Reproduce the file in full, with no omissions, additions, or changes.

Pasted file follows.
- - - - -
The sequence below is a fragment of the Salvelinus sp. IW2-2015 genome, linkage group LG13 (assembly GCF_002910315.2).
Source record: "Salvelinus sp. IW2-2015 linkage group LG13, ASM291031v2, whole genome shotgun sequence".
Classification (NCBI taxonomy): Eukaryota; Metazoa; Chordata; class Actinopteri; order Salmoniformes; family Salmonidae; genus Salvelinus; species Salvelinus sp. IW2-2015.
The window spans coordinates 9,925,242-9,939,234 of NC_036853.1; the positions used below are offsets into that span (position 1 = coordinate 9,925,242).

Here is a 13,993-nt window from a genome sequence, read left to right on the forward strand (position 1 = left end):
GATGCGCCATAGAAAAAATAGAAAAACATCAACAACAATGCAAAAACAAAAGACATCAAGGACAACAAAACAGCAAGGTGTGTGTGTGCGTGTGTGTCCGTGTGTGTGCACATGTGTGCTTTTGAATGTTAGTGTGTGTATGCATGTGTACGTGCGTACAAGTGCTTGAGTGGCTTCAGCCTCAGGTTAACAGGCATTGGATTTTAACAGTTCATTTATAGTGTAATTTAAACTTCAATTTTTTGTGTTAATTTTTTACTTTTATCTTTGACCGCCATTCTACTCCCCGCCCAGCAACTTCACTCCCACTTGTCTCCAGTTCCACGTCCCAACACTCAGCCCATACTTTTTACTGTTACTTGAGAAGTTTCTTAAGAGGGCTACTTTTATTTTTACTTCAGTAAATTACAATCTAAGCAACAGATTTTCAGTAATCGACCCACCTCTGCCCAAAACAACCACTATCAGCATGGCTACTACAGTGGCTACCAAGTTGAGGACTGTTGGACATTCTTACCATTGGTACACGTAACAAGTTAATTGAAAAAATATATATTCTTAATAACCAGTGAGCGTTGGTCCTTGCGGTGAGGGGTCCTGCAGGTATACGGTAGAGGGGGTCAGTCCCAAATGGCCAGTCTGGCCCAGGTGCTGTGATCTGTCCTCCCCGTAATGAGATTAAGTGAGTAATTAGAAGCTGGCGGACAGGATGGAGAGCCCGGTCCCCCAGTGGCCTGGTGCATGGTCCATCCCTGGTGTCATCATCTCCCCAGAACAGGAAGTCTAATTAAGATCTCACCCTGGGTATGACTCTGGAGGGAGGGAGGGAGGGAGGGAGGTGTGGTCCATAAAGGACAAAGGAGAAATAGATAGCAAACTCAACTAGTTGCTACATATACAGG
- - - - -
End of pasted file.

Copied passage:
The sequence below is a fragment of the Salvelinus sp. IW2-2015 genome, linkage group LG13 (assembly GCF_002910315.2).
Source record: "Salvelinus sp. IW2-2015 linkage group LG13, ASM291031v2, whole genome shotgun sequence".
Classification (NCBI taxonomy): Eukaryota; Metazoa; Chordata; class Actinopteri; order Salmoniformes; family Salmonidae; genus Salvelinus; species Salvelinus sp. IW2-2015.
The window spans coordinates 9,925,242-9,939,234 of NC_036853.1; the positions used below are offsets into that span (position 1 = coordinate 9,925,242).

Here is a 13,993-nt window from a genome sequence, read left to right on the forward strand (position 1 = left end):
GATGCGCCATAGAAAAAATAGAAAAACATCAACAACAATGCAAAAACAAAAGACATCAAGGACAACAAAACAGCAAGGTGTGTGTGTGCGTGTGTGTCCGTGTGTGTGCACATGTGTGCTTTTGAATGTTAGTGTGTGTATGCATGTGTACGTGCGTACAAGTGCTTGAGTGGCTTCAGCCTCAGGTTAACAGGCATTGGATTTTAACAGTTCATTTATAGTGTAATTTAAACTTCAATTTTTTGTGTTAATTTTTTACTTTTATCTTTGACCGCCATTCTACTCCCCGCCCAGCAACTTCACTCCCACTTGTCTCCAGTTCCACGTCCCAACACTCAGCCCATACTTTTTACTGTTACTTGAGAAGTTTCTTAAGAGGGCTACTTTTATTTTTACTTCAGTAAATTACAATCTAAGCAACAGATTTTCAGTAATCGACCCACCTCTGCCCAAAACAACCACTATCAGCATGGCTACTACAGTGGCTACCAAGTTGAGGACTGTTGGACATTCTTACCATTGGTACACGTAACAAGTTAATTGAAAAAATATATATTCTTAATAACCAGTGAGCGTTGGTCCTTGCGGTGAGGGGTCCTGCAGGTATACGGTAGAGGGGGTCAGTCCCAAATGGCCAGTCTGGCCCAGGTGCTGTGATCTGTCCTCCCCGTAATGAGATTAAGTGAGTAATTAGAAGCTGGCGGACAGGATGGAGAGCCCGGTCCCCCAGTGGCCTGGTGCATGGTCCATCCCTGGTGTCATCATCTCCCCAGAACAGGAAGTCTAATTAAGATCTCACCCTGGGTATGACTCTGGAGGGAGGGAGGGAGGGAGGGAGGTGTGGTCCATAAAGGACAAAGGAGAAATAGATAGCAAACTCAACTAGTTGCTACATATACAGG